Compositions for Dining

Guajillo Salsa

Guajillos are a very popular dried chile available most stores and online. Milder than jalapenos and with roughly the same heat as anchos (3000 Scoville heat units), they are darker in color than anchos and with a fruitier flavor that makes them perfect for summer but welcome anytime. If you substitute vegetable shortening for lard, this recipe would be vegetarian.

If your sensibilities run hotter than this, add some pasilla and/or peri-peri (bird’s eye), ghost or Carolina Reaper chilies to your heart’s content. Just use appropriate personal protective equipment.

Leave that jar of salsa on the grocer's shelf. This is better, fresher and maybe even cheaper.
Authored by: Ludwig van Food
Estimated Cost: $10
Difficulty: Moderate
Suggested Beverage: Tequila, Beer
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Prep Time 10 minutes
Cook Time 40 minutes
Resting Time 1 hour
Total Time 1 hour 50 minutes
Course Rubs, Sauces and Condiments
Cuisine Mexican
Servings 6 people
Calories 75

Equipment and Supplies


  • 12 guajillo chiles, stems and seeds removed and discarded
  • cups hot water
  • 3 cloves garlic, chopped
  • ¾ cup cilantro, fresh, chopped
  • 2 teaspoons lemon juice
  • 1 tablespoon honey
  • ½ teaspoon cumin, ground
  • ½ teaspoon oregano, Mexican, dried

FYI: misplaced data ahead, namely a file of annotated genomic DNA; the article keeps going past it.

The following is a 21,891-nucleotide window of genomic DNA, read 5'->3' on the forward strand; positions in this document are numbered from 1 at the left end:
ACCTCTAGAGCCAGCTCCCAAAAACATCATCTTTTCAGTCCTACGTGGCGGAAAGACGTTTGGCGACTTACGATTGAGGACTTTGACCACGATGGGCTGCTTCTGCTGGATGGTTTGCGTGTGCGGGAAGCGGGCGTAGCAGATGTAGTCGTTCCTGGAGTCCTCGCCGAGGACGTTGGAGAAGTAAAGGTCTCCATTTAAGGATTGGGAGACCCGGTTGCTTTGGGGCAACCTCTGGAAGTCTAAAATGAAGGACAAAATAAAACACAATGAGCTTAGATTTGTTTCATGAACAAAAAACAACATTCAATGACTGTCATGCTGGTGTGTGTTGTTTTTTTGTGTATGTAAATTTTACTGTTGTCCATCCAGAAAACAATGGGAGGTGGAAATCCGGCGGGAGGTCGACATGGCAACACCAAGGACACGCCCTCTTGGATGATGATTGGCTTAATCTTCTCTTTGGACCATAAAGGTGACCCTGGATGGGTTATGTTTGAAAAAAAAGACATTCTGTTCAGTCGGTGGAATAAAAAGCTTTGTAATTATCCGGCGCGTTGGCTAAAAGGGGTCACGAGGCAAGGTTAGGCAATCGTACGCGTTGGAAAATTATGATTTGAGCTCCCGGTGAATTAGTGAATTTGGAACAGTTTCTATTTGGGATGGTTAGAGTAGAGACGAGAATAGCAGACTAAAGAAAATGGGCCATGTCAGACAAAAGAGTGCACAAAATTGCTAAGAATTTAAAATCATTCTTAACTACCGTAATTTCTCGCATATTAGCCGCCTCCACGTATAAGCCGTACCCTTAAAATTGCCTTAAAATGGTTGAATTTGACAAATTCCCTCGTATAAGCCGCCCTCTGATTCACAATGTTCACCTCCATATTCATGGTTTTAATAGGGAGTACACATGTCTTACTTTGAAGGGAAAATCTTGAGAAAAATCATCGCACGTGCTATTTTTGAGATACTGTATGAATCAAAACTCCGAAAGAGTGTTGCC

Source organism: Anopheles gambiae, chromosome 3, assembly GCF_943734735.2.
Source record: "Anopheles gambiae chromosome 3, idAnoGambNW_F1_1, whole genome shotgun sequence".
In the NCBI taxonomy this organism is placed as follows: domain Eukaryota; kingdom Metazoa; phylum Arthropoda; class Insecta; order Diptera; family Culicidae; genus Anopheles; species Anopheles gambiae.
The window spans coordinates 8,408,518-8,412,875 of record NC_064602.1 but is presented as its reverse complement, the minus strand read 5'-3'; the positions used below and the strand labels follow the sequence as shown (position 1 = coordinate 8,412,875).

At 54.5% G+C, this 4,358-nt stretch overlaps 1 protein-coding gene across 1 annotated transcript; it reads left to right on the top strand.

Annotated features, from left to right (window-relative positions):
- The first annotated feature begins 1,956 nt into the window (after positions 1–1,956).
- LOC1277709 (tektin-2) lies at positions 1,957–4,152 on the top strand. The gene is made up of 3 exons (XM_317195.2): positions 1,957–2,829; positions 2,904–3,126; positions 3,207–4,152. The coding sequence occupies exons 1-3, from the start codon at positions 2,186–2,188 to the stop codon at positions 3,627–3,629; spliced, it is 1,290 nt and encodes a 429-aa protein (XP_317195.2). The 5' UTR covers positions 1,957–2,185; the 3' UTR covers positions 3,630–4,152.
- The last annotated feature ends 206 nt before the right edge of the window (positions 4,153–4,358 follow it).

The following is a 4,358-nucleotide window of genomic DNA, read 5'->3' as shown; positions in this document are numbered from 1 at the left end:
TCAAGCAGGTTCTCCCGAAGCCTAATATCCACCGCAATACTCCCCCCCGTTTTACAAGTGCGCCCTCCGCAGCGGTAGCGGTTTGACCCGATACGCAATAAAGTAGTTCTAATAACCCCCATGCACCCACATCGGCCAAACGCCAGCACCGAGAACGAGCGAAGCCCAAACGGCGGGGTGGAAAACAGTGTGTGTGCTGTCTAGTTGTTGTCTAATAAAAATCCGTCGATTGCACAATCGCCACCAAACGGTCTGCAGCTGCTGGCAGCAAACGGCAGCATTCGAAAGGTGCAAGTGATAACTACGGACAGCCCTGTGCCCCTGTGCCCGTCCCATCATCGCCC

• salt, to taste
  • 2 tablespoons lard


Prepare the Chiles

  • Put the guajillos into a dry sauté pan over medium heat. Toast them, turning frequently, until they are fragrant, about 2 minutes.
    12 guajillo chiles
  • Add the hot water until the chilies are covered, bring to a boil, turn the heat off and let soak for 15 minutes.
    2½ cups hot water


  • Toss all the ingredients except lard, including the water you used to steep the guajillos, into a blender. Puree that beautiful red concoction until it’s smooth, about 2 minutes. Add more water if it gets too thick. It should be pourable and even a little runny.
    3 cloves garlic, ¾ cup cilantro, 2 teaspoons lemon juice, 1 tablespoon honey, ½ teaspoon cumin, ½ teaspoon oregano
  • If you’re feeling all fine, strain it into a mixing bowl and discard the lumpy bits. Me, I’m a fan of the lumpy bits, so I leave ‘em.

Fry That Sauce!

  • Dry the skillet with a paper towel, clean dishcloth, shirttail, or whatever. Just not a car wash chamois. I jest, use one of the first two.
  • Melt the lard over medium-high heat in your newly-dry skillet. Turn on the exhaust fan and hide the pets, ‘cuz we’re gonna MAKE SOME NOISE. Once that thing (skillet) is nice and hot, slowly and carefully pour the salsa in, stirring all the while.
    2 tablespoons lard
  • When the sauce is all in and bubbling nicely, reduce the heat to low and simmer for about 15 minutes or until the sauce deepens in color and reaches a nice consistency – pourable but sticks to the back of a spoon.

Kick Back

  • Turn off the heat and go do something else for at least an hour. I don’t care what, but don’t even LOOK at that sauce or you’ll scare the flavors away.
  • After a full 60 minutes, creep up on the skillet and taste the sauce. Add salt to your heart’s (doctor’s) content and serve or refrigerate.


The soaking water can get bitter for some tastes. If you try this and it is too bitter for you, add some more honey and replace the water with chicken stock next time. 

Private Notes

Have you tried this recipe?Let us know how it was!

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